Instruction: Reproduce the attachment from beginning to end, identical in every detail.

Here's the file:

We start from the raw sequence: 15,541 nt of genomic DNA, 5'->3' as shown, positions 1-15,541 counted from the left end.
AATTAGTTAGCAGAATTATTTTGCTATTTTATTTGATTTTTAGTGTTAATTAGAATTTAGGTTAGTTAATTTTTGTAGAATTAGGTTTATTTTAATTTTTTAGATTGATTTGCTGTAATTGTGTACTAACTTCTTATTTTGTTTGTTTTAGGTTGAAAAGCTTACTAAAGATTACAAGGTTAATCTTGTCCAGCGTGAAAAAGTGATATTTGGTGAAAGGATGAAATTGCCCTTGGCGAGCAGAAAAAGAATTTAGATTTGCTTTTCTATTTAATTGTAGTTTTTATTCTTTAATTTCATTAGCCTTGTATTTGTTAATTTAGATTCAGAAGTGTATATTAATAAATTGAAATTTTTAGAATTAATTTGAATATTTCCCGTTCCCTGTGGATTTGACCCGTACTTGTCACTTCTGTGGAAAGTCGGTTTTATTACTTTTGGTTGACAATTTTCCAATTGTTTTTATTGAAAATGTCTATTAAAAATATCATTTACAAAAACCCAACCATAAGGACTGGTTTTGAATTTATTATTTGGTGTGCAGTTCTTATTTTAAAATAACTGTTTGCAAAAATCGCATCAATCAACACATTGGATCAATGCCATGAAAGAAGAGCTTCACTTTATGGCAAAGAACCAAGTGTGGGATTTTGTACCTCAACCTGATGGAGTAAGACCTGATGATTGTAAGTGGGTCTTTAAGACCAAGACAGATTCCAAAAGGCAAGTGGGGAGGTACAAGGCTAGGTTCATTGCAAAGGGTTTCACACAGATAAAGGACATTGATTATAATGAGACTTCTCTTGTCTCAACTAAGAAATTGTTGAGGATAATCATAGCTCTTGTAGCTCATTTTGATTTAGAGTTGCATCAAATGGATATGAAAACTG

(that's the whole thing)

We start from the raw sequence: 15,541 nt of genomic DNA, 5'->3' as shown, positions 1-15,541 counted from the left end.
AATTAGTTAGCAGAATTATTTTGCTATTTTATTTGATTTTTAGTGTTAATTAGAATTTAGGTTAGTTAATTTTTGTAGAATTAGGTTTATTTTAATTTTTTAGATTGATTTGCTGTAATTGTGTACTAACTTCTTATTTTGTTTGTTTTAGGTTGAAAAGCTTACTAAAGATTACAAGGTTAATCTTGTCCAGCGTGAAAAAGTGATATTTGGTGAAAGGATGAAATTGCCCTTGGCGAGCAGAAAAAGAATTTAGATTTGCTTTTCTATTTAATTGTAGTTTTTATTCTTTAATTTCATTAGCCTTGTATTTGTTAATTTAGATTCAGAAGTGTATATTAATAAATTGAAATTTTTAGAATTAATTTGAATATTTCCCGTTCCCTGTGGATTTGACCCGTACTTGTCACTTCTGTGGAAAGTCGGTTTTATTACTTTTGGTTGACAATTTTCCAATTGTTTTTATTGAAAATGTCTATTAAAAATATCATTTACAAAAACCCAACCATAAGGACTGGTTTTGAATTTATTATTTGGTGTGCAGTTCTTATTTTAAAATAACTGTTTGCAAAAATCGCATCAATCAACACATTGGATCAATGCCATGAAAGAAGAGCTTCACTTTATGGCAAAGAACCAAGTGTGGGATTTTGTACCTCAACCTGATGGAGTAAGACCTGATGATTGTAAGTGGGTCTTTAAGACCAAGACAGATTCCAAAAGGCAAGTGGGGAGGTACAAGGCTAGGTTCATTGCAAAGGGTTTCACACAGATAAAGGACATTGATTATAATGAGACTTCTCTTGTCTCAACTAAGAAATTGTTGAGGATAATCATAGCTCTTGTAGCTCATTTTGATTTAGAGTTGCATCAAATGGATATGAAAACTG